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Publication information
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Source: Norfolk Landmark
Source type: newspaper
Document type: editorial
Document title: “Information for the Ignorant”
Author(s): anonymous
City of publication: Norfolk, Virginia
Date of publication: 13 September 1901
Volume number: 53
Issue number: 15
Pagination: 4

 
Citation
“Information for the Ignorant.” Norfolk Landmark 13 Sept. 1901 v53n15: p. 4.
 
Transcription
full text
 
Keywords
Leon Czolgosz (name, pronunciation of).
 
Named persons
Leon Czolgosz [misspelled once below]; William McKinley.
 
Document

 

Information for the Ignorant

     Not being thoroughly familiar with the Polish language, we have been compelled to wait for instruction from our more fortunate contemporaries before undertaking to pronounce the name of the man who shot the President. The instruction is coming in with a rush, but we confess that we are a little embarrassed. The Raleigh News and Observer, for instance, tells us that
     “The pronunciation of the assassin, Czolgocz, is ‘Cholgosh.’”
     But the Roanoke Times says:
     “The name of Czolgosz, the man who shot Mr. McKinley, is pronounced ‘Shollgosch.’”
     While the Richmond Dispatch, ever erudite, presents this scholarly solution:
     “T-s-o-l-g-o-t-s is the pronunciation of the name of the assassin, Czolgosz! Every letter to be sounded as spelt, except the first ‘t.’”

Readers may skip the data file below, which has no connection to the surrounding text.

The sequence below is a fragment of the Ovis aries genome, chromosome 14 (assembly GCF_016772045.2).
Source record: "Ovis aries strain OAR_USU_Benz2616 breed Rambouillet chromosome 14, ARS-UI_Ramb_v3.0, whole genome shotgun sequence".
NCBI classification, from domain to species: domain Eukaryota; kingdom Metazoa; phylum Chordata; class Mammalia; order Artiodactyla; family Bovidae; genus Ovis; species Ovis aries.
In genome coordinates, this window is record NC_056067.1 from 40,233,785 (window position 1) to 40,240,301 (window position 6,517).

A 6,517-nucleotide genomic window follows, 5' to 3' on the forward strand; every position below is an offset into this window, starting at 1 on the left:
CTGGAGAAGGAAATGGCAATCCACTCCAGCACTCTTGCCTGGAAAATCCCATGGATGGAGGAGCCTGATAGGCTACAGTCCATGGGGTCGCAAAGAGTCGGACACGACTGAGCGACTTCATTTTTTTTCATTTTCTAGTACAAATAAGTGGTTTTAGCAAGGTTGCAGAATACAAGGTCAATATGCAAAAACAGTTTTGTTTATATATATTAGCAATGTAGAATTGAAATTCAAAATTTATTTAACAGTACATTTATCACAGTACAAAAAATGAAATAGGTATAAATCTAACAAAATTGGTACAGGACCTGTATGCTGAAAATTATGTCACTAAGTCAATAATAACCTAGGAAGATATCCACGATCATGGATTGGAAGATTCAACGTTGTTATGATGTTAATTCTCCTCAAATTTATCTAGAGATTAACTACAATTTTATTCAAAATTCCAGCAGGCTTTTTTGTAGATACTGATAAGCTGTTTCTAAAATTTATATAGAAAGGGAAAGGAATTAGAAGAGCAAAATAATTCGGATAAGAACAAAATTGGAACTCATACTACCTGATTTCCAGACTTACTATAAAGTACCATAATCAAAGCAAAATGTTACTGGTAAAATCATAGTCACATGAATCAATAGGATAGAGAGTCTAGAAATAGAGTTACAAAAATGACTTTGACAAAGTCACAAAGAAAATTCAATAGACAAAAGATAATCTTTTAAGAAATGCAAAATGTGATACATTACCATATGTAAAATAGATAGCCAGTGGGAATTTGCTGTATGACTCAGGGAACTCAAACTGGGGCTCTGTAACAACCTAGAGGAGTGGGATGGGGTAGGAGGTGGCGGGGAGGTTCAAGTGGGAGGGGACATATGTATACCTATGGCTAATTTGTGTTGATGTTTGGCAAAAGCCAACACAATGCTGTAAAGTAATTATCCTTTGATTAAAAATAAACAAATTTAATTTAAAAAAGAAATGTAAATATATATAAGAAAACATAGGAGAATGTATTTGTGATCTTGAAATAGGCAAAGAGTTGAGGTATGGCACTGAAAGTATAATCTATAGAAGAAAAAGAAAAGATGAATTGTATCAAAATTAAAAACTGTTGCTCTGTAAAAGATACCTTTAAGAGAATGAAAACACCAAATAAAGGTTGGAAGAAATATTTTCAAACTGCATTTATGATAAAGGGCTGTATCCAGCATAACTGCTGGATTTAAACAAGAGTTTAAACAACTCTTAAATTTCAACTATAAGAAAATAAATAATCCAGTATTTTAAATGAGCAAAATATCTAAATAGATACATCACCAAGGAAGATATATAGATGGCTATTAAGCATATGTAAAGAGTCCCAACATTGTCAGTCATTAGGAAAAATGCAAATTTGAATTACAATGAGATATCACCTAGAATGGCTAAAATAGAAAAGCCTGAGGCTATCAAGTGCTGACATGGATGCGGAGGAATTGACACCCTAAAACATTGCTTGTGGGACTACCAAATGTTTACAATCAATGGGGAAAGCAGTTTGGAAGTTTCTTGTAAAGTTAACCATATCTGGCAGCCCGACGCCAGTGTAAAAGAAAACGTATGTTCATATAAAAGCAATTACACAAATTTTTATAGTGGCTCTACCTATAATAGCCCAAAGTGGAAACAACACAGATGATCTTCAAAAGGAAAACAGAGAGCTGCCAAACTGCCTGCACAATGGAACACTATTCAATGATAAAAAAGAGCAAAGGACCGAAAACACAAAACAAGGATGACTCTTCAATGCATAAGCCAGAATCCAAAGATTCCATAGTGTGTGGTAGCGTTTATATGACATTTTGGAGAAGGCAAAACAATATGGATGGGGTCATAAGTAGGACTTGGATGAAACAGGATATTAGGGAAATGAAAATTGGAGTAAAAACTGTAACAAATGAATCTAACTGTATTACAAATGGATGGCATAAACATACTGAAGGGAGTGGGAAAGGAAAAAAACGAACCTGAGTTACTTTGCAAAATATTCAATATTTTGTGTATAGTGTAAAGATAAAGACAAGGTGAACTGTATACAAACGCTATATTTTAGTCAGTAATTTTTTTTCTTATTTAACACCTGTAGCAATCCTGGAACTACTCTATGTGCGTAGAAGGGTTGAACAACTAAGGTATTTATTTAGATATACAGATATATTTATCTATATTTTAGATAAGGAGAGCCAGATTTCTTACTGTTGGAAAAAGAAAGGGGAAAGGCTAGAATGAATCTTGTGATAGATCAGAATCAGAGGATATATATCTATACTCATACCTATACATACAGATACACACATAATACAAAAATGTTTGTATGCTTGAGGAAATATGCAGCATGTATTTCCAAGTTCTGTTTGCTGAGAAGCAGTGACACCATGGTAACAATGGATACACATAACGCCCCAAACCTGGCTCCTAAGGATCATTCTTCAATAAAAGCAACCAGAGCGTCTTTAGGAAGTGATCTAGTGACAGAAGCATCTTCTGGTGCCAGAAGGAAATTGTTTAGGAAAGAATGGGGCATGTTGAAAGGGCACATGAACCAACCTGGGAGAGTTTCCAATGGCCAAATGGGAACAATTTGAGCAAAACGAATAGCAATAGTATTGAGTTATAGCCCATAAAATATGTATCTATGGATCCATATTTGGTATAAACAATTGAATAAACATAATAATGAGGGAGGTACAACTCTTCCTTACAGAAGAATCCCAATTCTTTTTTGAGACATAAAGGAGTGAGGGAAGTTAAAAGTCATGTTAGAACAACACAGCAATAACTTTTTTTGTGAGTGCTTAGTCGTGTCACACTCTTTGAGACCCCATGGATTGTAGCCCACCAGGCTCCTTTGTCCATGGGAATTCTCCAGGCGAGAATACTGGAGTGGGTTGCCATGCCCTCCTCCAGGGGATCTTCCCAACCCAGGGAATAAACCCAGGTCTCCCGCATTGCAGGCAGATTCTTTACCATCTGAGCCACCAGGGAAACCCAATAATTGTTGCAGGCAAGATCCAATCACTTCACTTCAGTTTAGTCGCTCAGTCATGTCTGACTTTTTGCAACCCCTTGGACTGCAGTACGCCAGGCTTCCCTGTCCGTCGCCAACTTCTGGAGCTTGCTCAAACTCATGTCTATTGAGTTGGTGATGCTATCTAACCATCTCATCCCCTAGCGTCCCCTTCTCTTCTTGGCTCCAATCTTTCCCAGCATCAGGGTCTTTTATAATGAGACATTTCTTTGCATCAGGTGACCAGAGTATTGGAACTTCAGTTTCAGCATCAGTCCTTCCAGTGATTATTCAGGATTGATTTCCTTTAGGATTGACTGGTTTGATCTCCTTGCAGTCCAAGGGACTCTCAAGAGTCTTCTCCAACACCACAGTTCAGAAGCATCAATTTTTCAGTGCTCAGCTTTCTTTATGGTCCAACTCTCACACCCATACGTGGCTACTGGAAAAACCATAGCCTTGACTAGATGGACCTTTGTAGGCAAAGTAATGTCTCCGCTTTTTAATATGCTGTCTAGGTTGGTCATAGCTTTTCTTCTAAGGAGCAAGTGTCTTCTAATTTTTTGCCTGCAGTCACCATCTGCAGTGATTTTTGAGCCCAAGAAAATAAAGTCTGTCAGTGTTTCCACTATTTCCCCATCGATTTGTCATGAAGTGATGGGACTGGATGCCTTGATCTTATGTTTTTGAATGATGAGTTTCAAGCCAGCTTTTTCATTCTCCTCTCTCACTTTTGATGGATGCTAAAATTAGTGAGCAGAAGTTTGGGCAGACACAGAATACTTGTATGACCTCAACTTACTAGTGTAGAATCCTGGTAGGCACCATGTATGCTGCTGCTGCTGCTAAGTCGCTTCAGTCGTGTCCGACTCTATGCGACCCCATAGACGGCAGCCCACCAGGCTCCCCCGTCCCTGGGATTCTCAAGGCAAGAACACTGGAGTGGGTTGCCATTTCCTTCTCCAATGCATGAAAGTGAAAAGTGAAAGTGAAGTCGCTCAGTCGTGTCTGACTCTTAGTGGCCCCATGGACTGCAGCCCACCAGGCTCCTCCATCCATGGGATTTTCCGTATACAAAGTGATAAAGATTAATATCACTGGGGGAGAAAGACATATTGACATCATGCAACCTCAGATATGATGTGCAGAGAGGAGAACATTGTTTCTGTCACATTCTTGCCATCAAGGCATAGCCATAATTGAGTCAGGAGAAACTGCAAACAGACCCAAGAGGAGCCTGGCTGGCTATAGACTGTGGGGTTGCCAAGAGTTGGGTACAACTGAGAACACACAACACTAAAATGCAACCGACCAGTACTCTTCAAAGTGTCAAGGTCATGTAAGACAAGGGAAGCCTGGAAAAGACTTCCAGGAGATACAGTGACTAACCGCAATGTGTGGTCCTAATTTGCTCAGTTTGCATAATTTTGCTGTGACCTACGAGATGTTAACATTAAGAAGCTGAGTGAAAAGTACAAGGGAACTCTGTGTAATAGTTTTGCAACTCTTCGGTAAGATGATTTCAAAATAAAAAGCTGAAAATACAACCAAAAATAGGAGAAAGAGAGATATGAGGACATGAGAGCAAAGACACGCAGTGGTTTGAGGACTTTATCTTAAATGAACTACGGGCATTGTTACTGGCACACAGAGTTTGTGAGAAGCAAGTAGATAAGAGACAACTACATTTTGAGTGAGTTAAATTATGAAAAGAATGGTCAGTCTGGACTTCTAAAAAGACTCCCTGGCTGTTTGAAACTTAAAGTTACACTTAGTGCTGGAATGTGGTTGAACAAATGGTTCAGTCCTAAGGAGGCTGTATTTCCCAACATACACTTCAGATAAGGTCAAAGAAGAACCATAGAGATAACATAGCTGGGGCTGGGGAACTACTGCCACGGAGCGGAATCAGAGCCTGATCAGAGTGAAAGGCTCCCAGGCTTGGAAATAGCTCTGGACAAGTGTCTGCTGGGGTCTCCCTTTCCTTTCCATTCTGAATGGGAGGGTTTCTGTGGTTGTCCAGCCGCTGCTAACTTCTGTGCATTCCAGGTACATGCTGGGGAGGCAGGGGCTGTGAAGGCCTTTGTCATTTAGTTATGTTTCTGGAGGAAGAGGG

And the Savannah News is informed by “a Polander resident in that city that
     “As near as the English tongue can say it, the name of the President’s assailant is pronounced ‘Zolgoose,’ with a hiss at the beginning and ending of it.”
     Of these four demonstrations, we may be pardoned for saying that the one furnished by the News and Observer is the simplest, the one furnished by the Times is the sweetest, the one furnished by the Dispatch is the prettiest, and the one furnished by the News is the most appropriate. We agree with our Savannah friend in enjoying the hiss at the beginning and end, and it may be pointed out that “goose” suggests another hiss, if those two are not enough. However, as there is such a wide divergence of authority, most persons will continue to call the assassin “S-s-s” or merely “him.”

 

 


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